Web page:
BP's Deepwater Oil Spill - Hitting the Well Annulus - and Open Thread
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Work on the relief well is going quite well, as I have been noting. The Wall Street Journal is now reporting that BP is hoping to stop the oil spill through a relief well by July 27, ahead of its public target of mid-August.
Trying to work out exactly where the relief well has reached, relative to set target depths is slightly complicated by the difference between measured depth of the well, and true vertical depth. To use just a portion of the final slide that Kent Wells used in his last technical briefing
If one uses this as a reference to the remarks made by Admiral Allen Wednesday, he notes that the well is within 200 ft of the initial intersection point, which is about 50 ft below the end of the lined section of the original well, which had been cased with a 9 7/8 inch liner. Below that level the well contains the production casing that was inserted into the well, but which was only cemented into place at the lower end. (The Admiral calls this the drill pipe – which is not the right term to use and which can be a bit confusing if you don’t look at the construction of the well). So let me just try and recreate a rough sketch of the area we are talking about.
According to the Congressional testimony the bottom of the lined section of the original well ends at 17,168 ft, which is perhaps 100 ft below the level shown by Mr Wells. This is where the original well was lined with a steel casing, with concrete around and below it, as the original well was drilled. The gap between the steel of the casing and the rock is known as the annulus, and it is this that I show filled with cement in two places.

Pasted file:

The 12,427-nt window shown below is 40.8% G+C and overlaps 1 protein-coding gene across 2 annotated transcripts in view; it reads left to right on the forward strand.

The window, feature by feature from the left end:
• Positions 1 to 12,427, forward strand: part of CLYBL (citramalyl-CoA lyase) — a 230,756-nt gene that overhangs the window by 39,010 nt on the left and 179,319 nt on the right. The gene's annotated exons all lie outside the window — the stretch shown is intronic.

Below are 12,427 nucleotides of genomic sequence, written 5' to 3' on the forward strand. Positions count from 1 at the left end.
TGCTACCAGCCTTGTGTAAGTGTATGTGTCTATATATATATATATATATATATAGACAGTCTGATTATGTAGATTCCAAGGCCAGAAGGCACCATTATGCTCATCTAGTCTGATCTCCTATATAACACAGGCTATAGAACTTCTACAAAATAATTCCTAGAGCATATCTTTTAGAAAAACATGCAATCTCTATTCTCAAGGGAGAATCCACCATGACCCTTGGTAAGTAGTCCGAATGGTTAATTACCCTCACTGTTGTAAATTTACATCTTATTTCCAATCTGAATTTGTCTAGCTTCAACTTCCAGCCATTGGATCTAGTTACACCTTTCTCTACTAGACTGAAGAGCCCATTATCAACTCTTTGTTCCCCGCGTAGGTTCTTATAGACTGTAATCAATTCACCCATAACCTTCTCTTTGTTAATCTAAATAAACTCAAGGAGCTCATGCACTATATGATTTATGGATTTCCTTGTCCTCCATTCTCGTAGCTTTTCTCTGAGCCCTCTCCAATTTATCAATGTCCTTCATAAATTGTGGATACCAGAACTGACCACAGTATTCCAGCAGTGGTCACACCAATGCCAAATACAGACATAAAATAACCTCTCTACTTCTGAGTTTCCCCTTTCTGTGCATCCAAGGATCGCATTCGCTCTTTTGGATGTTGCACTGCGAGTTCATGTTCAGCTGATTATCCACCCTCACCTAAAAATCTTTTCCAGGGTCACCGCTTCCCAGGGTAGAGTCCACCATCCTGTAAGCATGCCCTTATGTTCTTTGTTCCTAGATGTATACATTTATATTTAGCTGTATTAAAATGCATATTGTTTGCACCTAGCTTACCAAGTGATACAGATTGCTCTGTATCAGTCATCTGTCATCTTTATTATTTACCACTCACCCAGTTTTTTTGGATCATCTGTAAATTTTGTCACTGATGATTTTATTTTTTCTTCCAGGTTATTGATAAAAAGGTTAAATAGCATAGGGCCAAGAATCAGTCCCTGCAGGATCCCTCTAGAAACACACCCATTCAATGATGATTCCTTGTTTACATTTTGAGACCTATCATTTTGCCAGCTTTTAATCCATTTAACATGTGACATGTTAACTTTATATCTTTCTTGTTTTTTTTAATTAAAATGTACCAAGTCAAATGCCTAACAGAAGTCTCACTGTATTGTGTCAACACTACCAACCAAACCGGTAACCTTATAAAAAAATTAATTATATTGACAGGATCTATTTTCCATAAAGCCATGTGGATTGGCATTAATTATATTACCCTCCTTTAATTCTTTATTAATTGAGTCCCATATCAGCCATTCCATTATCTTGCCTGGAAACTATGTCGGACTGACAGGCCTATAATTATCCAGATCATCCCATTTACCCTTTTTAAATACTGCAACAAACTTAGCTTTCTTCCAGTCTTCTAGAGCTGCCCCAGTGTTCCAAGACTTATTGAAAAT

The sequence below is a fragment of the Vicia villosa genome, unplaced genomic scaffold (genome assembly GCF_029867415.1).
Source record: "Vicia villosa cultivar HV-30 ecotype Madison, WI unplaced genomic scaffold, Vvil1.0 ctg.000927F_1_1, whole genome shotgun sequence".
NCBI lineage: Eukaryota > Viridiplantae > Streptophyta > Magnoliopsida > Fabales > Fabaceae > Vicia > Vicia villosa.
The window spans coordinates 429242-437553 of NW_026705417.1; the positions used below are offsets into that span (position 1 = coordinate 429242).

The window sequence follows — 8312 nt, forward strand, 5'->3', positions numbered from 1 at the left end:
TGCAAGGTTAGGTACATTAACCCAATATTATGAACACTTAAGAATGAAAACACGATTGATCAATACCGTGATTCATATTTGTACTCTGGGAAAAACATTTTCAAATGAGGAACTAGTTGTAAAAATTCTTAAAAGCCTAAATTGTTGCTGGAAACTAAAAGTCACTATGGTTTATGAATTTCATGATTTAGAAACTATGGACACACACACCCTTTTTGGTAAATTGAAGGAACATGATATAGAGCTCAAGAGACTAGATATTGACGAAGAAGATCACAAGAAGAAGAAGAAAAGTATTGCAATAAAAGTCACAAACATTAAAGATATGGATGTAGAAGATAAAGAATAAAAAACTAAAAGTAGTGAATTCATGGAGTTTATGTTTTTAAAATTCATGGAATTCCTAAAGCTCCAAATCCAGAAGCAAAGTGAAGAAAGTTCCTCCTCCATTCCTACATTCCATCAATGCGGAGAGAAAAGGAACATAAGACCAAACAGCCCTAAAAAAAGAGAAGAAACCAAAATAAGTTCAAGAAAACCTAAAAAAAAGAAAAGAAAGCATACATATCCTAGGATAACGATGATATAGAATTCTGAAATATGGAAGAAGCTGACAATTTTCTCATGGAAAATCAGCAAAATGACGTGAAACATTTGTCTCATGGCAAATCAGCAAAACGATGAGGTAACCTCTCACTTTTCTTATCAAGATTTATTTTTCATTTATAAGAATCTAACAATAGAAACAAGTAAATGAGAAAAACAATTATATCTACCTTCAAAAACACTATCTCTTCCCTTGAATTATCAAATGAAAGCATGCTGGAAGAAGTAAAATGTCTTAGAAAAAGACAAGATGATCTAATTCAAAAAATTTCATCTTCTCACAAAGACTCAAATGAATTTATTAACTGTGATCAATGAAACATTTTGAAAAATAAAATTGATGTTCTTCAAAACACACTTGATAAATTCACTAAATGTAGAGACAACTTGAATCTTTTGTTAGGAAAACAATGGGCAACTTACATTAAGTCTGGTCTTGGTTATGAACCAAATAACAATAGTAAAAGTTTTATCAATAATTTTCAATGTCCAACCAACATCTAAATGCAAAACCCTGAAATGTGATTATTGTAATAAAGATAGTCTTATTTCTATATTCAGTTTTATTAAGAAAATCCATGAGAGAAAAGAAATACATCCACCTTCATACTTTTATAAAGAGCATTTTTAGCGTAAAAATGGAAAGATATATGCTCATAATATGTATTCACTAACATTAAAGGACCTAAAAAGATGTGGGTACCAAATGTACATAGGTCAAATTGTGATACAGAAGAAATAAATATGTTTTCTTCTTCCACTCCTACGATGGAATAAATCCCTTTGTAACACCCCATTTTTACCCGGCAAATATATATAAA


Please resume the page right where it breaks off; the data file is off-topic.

So if you look at the above sketch of a section through the hole at the end of the 9 7/8th inch segment, the lighter steel casing liner was installed first, then the cement was pushed down to the then bottom of the hole. The cement flowed out and back up the hole giving the sort of “L” shape that the top cement segment has in this section. The hole was thus lined with a cement and steel jacket, before the drill bit on the end of the drill pipe came down and drilled through the cement at the bottom of that section, and on down to the producing formation.
At this point BP could have continued a liner section for the bottom of the well, as they had just done for the segment of the well above, or they could install what is known as production casing. This latter is a long tube that will run from the bottom of the well up to the BOP. They chose to do the latter. Thus the production casing was lowered into place, and the casing section that I show runs the full length of the underground segment of the borehole.